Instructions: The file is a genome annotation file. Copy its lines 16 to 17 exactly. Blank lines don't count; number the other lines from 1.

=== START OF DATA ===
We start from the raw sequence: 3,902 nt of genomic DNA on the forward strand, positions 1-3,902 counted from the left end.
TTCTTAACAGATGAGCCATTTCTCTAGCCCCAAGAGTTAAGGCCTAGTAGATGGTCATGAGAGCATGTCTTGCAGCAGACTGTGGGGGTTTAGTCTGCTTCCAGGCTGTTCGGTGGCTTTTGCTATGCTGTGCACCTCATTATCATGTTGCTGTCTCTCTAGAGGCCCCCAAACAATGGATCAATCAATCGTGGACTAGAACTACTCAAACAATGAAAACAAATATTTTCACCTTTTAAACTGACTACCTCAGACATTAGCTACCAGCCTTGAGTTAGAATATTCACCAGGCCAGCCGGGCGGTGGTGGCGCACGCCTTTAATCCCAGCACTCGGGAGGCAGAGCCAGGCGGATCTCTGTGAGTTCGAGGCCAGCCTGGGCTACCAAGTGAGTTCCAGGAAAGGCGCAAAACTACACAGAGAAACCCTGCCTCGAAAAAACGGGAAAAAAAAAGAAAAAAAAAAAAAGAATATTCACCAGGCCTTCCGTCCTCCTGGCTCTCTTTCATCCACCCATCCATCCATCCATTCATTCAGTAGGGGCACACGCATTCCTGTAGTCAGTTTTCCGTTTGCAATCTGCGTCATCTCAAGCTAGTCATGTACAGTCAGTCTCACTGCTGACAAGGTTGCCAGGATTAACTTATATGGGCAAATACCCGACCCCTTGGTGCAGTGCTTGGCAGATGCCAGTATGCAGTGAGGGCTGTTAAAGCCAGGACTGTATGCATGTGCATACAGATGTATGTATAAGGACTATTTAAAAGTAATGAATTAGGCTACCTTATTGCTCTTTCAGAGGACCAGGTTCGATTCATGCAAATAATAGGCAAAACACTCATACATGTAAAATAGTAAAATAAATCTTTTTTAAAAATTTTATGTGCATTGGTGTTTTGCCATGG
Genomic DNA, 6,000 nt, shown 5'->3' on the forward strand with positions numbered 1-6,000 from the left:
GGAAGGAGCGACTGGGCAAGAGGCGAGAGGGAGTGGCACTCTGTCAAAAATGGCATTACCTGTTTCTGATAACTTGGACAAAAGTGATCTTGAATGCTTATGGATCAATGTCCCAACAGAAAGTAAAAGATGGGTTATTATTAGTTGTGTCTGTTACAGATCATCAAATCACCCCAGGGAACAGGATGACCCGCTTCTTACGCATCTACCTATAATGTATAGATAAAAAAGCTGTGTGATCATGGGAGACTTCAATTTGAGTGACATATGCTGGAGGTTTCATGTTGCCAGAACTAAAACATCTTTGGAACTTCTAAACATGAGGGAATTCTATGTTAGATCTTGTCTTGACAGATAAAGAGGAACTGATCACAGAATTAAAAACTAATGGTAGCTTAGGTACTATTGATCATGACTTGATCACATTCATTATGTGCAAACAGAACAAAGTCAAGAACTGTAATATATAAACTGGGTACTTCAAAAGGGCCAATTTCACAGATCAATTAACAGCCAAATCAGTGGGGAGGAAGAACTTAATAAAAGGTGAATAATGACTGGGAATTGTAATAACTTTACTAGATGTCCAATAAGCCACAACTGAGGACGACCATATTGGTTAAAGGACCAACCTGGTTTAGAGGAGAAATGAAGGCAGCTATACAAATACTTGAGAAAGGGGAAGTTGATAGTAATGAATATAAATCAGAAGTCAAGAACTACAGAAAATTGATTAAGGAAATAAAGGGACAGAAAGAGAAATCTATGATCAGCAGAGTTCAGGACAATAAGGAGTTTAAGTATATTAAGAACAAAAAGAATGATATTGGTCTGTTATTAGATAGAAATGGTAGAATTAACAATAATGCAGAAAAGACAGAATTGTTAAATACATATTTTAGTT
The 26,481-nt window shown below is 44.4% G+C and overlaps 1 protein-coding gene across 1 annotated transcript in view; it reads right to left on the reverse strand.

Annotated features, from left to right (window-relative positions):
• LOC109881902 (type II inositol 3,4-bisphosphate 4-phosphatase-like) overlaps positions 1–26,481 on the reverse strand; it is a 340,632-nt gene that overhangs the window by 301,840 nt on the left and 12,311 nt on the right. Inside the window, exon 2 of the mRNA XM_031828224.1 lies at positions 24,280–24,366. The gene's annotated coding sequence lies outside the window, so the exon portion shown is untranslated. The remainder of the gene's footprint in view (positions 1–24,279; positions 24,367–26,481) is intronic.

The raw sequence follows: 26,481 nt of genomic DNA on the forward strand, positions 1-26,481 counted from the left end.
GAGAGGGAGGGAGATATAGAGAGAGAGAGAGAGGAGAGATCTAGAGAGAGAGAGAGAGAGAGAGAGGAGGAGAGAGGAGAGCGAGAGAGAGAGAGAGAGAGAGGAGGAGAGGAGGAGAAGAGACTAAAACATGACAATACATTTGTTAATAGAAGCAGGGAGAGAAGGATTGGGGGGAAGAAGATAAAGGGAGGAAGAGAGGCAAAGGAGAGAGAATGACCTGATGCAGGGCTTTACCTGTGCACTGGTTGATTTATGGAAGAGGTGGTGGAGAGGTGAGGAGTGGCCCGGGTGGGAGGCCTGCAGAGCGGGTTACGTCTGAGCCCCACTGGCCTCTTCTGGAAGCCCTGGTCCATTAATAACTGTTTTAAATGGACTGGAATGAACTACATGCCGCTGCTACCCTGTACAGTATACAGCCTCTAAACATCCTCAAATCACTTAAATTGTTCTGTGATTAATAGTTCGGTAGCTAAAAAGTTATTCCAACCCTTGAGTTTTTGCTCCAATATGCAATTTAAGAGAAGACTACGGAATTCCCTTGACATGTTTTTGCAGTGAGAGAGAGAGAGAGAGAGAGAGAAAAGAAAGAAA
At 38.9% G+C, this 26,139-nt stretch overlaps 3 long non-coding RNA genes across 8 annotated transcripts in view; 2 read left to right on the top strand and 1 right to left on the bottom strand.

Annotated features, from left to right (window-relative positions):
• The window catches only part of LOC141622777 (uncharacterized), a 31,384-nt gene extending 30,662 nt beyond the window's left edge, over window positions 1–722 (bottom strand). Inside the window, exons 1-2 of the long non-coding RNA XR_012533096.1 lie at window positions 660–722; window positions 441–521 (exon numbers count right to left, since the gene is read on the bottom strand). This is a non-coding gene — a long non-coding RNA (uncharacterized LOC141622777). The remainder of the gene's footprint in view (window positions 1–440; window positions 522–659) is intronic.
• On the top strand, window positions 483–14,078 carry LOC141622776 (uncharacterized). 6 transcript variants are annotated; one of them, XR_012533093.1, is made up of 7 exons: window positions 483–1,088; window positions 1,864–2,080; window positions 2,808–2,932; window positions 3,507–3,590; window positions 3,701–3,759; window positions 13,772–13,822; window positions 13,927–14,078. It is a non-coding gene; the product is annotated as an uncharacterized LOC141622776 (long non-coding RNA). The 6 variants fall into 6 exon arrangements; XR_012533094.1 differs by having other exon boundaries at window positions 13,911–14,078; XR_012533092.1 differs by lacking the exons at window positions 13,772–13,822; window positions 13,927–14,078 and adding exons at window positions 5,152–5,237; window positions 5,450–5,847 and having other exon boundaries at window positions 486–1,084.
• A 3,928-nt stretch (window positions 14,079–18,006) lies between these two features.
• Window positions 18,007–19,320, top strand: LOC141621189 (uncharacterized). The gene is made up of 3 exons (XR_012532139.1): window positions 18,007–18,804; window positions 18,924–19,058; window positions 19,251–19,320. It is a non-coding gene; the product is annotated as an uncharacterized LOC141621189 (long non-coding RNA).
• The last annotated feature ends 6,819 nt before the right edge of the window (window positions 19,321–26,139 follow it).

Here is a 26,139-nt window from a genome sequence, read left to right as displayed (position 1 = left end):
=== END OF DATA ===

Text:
• The last annotated feature ends 6,819 nt before the right edge of the window (window positions 19,321–26,139 follow it).

Here is a 26,139-nt window from a genome sequence, read left to right as displayed (position 1 = left end):